By the time of the Greek Revolution of 1821, Greece had gone through some four centuries of brutal Turkish military occupation. The effects of tyranny on Greece were catastrophic. The country was depopulated and in ruins.
Yet, even is that desolation, the Greeks continued their periodic revolts and resistance, keeping the idea of freedom alive.
Lord Byron visited Turkish Greece on the dawn of the nineteenth century. Byron had a classical education the core of which was about "the glory that was Greece." Remembering the achievements of the Greeks in philosophy, science, democracy, poetry, architecture and other arts of civilization, and seeing the reality of subjugated Greece in his day, inspired Byron to sacrifice his life for Greek freedom. In 1812, he wrote "Childe Harold's Pilgrimage," a poem in which he posed ancient Greek greatness and modern Greek tragedy in stark terms. Canto II, stanza 73 captured the message of the poem:
"Fair Greece! sad relic of departed worth!
Immortal, though no more! though fallen, great!"
The best minds of the Western world have been following the path and dream of Byron. Some of them, like Byron, fought and died for Greek freedom. Others have been studying the classics, especially the Greek past.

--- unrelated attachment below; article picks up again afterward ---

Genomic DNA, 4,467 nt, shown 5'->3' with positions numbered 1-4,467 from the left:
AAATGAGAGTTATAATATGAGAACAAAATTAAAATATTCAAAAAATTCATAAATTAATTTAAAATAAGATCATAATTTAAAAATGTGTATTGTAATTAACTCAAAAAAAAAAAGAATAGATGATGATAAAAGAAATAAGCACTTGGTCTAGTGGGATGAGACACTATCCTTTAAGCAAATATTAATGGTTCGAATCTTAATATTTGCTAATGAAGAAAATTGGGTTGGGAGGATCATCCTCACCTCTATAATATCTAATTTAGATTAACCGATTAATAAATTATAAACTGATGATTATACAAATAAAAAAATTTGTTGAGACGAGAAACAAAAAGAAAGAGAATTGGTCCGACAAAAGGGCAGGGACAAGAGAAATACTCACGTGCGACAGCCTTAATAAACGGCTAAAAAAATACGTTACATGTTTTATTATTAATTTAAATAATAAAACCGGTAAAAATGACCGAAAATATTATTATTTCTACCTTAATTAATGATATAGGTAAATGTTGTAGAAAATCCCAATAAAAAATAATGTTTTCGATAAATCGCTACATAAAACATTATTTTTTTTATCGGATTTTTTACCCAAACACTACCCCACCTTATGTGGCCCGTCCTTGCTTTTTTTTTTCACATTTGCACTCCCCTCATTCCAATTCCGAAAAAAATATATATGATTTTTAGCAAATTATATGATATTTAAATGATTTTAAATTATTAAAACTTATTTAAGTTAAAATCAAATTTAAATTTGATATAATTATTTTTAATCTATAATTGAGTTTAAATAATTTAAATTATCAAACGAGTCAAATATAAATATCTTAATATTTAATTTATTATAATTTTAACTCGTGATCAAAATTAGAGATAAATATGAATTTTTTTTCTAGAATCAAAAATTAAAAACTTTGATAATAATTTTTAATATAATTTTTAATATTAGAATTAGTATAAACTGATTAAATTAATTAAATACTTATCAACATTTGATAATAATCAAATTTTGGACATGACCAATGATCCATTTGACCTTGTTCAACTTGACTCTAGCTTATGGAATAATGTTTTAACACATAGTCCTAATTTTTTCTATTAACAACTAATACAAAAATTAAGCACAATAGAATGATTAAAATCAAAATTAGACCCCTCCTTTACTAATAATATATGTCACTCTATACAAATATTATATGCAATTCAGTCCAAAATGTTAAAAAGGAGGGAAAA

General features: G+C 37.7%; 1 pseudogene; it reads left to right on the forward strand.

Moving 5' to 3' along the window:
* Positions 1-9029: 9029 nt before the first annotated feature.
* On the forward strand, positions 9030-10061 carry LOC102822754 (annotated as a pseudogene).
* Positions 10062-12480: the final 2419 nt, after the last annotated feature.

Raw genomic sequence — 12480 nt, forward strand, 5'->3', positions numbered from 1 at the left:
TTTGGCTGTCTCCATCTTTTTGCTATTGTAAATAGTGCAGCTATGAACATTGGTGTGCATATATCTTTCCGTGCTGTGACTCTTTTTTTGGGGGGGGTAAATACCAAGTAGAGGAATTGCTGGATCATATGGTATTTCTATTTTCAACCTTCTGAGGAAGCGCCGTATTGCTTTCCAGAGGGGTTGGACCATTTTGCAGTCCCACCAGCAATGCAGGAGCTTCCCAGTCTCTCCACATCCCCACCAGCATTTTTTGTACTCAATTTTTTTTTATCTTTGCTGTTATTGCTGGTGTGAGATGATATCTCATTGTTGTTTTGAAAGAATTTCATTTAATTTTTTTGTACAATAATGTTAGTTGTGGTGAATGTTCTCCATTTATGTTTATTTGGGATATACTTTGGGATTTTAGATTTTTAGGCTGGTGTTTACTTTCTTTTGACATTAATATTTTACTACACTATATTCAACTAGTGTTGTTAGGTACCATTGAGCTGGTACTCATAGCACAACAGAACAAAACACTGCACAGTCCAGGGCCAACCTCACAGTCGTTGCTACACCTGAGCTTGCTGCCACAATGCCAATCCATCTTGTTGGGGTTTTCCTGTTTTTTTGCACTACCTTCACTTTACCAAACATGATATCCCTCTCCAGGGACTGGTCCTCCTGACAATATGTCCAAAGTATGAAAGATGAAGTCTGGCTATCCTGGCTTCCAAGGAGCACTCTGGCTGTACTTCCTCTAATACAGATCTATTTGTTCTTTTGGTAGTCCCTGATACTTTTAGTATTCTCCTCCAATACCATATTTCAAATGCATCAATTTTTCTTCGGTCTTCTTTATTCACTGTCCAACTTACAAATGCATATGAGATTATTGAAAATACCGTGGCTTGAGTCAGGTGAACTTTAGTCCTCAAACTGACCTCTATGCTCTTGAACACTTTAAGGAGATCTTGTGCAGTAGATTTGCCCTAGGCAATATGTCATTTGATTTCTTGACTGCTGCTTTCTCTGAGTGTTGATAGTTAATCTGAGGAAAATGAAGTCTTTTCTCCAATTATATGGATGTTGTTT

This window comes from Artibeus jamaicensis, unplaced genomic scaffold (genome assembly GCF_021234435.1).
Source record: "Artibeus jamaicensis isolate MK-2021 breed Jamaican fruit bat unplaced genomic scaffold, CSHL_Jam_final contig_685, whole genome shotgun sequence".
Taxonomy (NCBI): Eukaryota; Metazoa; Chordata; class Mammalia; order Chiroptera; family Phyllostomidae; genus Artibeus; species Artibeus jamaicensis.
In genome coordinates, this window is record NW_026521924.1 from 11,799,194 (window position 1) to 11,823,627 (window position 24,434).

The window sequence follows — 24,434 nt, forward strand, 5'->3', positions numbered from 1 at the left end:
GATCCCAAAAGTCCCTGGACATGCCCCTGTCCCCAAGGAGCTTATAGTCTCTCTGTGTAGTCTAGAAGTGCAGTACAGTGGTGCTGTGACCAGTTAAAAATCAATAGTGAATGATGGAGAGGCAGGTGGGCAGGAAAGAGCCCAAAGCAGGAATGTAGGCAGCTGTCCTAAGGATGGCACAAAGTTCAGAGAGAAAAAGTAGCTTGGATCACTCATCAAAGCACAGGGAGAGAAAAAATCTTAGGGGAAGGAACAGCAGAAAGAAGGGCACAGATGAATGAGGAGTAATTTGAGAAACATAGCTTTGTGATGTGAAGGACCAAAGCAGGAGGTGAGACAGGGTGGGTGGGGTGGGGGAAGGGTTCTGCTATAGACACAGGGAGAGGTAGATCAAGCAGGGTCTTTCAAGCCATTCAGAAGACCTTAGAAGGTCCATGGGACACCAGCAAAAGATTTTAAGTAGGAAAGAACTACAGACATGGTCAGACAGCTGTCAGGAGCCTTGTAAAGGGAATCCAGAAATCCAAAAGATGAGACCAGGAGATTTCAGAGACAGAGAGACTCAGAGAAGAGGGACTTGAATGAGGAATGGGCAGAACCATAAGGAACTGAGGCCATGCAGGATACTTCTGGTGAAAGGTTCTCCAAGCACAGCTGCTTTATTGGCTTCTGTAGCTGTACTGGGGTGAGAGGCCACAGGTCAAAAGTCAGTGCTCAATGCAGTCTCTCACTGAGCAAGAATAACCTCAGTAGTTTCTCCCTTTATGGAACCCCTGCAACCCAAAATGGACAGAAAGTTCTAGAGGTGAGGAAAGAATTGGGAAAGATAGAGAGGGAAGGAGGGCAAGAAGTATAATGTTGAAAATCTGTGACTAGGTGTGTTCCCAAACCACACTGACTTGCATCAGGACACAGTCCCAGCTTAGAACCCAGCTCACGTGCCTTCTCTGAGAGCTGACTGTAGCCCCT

The passion of these scholars has been more than the life of Greece. They look at their modern countries and civilization with anxiety or satisfaction. Those of the twentieth century witnessed the bloodiest and most savage wars in human history and the explosion of the nuclear bomb. They worry industrialization may destroy the planet. They worry about tyranny and the future of democracy, a gift of the Greeks.
Some American scholars also embrace Greece as a model of what to expect in a citizen-run democracy. Others see their country in ancient Greece, congratulating themselves for their economic success and democracy. They find satisfaction to study the historical record of some of more than a thousand Greek poleis, city-states, that did so well for several centuries. Greek political history is like a handbook of how to organize a democratic and civilized society distinguished by lasting achievements and a healthy middle class.
Josiah Ober, professor of political science and classics at Stanford University, is one of those Greek scholars. He feels pretty good about himself. "I live in exceptional times," he says in the opening of his new book about Greece: "The Rise and Fall of Classical Greece" (Princeton University Press, 2015).
Ober appreciates living in the United States, one of several democratic, independent, and prosperous states. Wealth and democracy define the exceptionalism of modern times, Ober says.
Ober is right that, in general, most societies before the eighteenth century lived in poverty and oppression. Political and economic exceptionalism (democracy and wealth) touched the Dutch republics of the sixteenth century, the Italian city-states of the Renaissance (fourteenth and fifteenth centuries) and ancient Greece during the fifth and fourth centuries BCE.